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Yesterday marked the 23rd anniversary of the most famous interview the Prince of Wales has ever given, though I think it’s safe to say it’s not a milestone marked by either him or his staff. On June 29, 1994 a two-and-a-half hour documentary on Charles premiered, touching on his philanthropy, his role within the Royal Family, and his views on religion, policy and Britain’s future. It is best known, however, for being the interview in which he admitted to cheating on his then-wife, Diana, Princess of Wales.

While I have certainly discussed the Wales marriage in the past, this wouldn’t normally be a topic I would cover on its own. However, in light of Prince Harry’s recent Newsweek profile (as well as its backlash) and a slight change of course in how the younger set of royals are handling public interviews, I think it’s worth considering the ramifications of this event.

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No One Wants to Be King & That’s Not a Big Deal

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Predictably, the major takeaway from Newsweek’s profile on Prince Harry was his statement that no one in the Royal Family had much desire to be king or queen. Specifically, he said:

“Is there any one of the royal family who wants to be king or queen? I don’t think so, but we will carry out our duties at the right time.”

Read one way and that means no one wants to be the monarch, but, le sigh, duty calls and one will just get on with it. And apparently this is how a great many people read it based on the moral outrage that’s poured out over the interview in the last few days.

Except…that’s sort of missing the point.

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Prince Harry’s Newsweek Profile

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Oh my, we have another live one. American magazine Newsweek has been given access to Prince Harry over the course of the “best part of the past year” and yesterday published a lengthy profile on him, covering topics from the death of his mother, his “transformation” and the future of the monarchy. Harry has had a bit of a turnaround over the last few years, most dramatically in the last 12 to 18 months. The three things that jump to my mind as particularly pivotal are the press release Kensington Palace issued on his behalf regarding his relationship with American actress Meghan Markle, his incredibly candid interview with The Telegraph podcast released in April and the nature of his charity work, which I believe can be viewed as picking up the mantle of the late Princess of Wales.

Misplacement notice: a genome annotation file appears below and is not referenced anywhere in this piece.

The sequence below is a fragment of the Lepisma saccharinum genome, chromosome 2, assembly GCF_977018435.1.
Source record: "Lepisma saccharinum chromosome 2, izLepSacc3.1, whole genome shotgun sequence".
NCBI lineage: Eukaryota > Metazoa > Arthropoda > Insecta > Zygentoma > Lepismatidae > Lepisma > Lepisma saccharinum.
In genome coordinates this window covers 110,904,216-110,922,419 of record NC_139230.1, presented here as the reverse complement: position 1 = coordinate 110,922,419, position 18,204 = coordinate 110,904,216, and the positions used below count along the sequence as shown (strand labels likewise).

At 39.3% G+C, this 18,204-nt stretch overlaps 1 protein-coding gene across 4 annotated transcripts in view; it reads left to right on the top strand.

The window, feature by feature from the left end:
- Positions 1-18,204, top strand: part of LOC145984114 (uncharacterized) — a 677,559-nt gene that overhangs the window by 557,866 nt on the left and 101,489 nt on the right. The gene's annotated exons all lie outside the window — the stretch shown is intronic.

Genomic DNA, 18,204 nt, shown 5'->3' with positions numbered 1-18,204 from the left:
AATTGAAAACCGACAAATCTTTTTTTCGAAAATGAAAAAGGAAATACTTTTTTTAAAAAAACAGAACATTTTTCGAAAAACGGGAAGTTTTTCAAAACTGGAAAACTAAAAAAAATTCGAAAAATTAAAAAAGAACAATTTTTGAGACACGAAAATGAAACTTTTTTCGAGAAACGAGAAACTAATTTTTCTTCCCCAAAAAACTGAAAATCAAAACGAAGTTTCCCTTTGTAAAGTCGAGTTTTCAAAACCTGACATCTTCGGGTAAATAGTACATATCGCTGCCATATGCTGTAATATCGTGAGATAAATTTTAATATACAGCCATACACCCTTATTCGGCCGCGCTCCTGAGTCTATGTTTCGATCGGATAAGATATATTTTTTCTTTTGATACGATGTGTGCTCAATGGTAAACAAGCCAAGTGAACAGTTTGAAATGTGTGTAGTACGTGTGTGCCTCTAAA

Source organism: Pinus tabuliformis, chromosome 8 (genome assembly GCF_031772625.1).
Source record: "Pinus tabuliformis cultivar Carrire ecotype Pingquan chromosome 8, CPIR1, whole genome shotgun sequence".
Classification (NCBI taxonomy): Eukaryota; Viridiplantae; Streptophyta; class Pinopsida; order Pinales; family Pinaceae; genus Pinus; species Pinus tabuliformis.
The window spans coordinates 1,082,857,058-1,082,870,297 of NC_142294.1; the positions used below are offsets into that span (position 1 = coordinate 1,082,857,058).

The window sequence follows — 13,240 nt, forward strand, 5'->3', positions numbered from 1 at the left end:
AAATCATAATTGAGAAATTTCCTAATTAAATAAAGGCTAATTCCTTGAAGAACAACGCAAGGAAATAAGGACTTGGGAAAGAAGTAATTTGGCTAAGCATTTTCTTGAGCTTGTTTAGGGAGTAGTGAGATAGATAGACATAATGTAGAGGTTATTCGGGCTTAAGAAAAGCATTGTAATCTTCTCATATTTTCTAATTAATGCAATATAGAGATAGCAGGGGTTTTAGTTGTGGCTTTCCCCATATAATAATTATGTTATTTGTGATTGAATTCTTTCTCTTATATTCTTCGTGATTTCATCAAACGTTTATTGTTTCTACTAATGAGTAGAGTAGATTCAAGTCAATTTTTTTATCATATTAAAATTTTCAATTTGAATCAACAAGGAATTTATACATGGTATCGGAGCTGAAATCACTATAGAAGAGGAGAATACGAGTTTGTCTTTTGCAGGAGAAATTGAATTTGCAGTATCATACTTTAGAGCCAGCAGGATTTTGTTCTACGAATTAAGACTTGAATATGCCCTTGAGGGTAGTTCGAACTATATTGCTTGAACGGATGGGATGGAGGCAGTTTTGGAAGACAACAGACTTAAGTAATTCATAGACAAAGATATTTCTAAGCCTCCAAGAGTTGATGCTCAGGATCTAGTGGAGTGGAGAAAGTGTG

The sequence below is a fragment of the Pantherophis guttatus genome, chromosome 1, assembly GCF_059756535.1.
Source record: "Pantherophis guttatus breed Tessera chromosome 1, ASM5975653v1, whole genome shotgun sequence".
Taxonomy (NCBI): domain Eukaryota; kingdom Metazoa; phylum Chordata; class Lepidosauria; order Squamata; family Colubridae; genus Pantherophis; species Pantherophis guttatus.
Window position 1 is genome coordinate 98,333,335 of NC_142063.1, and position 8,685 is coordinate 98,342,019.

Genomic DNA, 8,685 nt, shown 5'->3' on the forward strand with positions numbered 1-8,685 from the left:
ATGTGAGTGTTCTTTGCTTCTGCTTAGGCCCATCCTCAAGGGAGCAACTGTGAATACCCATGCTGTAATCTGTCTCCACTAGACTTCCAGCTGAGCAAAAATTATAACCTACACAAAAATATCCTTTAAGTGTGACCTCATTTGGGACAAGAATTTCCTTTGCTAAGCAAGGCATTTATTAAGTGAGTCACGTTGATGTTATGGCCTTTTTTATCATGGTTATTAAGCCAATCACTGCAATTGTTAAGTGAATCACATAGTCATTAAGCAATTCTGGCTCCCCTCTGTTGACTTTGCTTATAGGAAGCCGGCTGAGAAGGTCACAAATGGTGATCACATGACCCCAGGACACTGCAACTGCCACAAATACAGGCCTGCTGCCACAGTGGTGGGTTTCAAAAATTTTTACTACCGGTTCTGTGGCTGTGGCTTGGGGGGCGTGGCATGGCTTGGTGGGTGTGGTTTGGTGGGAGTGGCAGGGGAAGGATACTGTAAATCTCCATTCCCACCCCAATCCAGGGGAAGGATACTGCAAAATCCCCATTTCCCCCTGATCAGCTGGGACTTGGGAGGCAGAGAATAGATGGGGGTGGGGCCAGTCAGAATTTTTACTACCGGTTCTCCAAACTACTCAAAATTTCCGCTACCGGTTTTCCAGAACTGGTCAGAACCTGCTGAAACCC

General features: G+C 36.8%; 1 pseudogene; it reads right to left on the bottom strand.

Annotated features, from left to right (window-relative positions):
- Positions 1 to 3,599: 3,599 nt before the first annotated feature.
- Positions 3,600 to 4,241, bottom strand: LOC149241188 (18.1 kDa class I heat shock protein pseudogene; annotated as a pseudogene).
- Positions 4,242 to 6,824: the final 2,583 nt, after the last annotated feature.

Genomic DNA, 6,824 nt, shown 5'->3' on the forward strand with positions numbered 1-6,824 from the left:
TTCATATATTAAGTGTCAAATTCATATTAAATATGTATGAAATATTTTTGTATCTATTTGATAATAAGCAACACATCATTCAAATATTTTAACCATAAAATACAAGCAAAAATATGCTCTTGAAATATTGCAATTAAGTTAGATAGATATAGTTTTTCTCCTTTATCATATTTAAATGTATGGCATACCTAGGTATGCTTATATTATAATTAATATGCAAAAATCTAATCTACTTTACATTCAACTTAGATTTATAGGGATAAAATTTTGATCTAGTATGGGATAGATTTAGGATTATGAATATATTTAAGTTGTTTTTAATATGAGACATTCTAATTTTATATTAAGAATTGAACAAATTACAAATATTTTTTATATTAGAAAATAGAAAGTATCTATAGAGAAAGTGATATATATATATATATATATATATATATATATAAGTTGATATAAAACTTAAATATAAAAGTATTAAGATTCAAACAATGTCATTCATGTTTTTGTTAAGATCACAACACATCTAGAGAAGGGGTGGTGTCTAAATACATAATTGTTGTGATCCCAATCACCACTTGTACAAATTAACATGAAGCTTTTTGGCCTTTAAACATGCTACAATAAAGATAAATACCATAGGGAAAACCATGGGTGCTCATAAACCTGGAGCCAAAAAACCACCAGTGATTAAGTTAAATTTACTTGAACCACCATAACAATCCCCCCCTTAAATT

This year started off in an uncertain place for the Royal Family. Or, more specifically, it wasn’t clear what exactly they were all doing. The KP press release was a complete 180 from the frigid and terse statements usually released when commenting (or rather, not commenting) on the personal lives of members of the family. The Duke and Duchess of Cambridge had spent the second half of 2015 and 2016 receiving their first wave of serious criticism about their lack of accessibility and relatively low engagement numbers. Meanwhile, the Queen had just celebrated her 90th birthday and there seemed to be a complete disconnect between the older and younger generations.

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Edward, Sophie & the Wessex Family

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With the exception of one post when the Countess of Wessex attended a royal birthday party in Norway and a handful of mentions, I’ve rarely discussed the Wessex family, but their stock is rising within the Royal Family and today actually marks the couple’s 18th wedding anniversary. That their star, Sophie’s in particular, is waxing and not waning as the Queen grows older may be a bit counterintuitive; after all, while the Earl of Wessex is now the monarch’s son, he’ll eventually be the monarch’s brother and then his uncle – his profile, significance and responsibility will likely decrease over the years.

But the Wessexes are a unique example within the House of Windsor, perhaps because they are the most traditional family unit within it – indeed, it could be argued Prince Edward was the only one of Queen Elizabeth’s children who followed the model she would have expected all of her children to have done.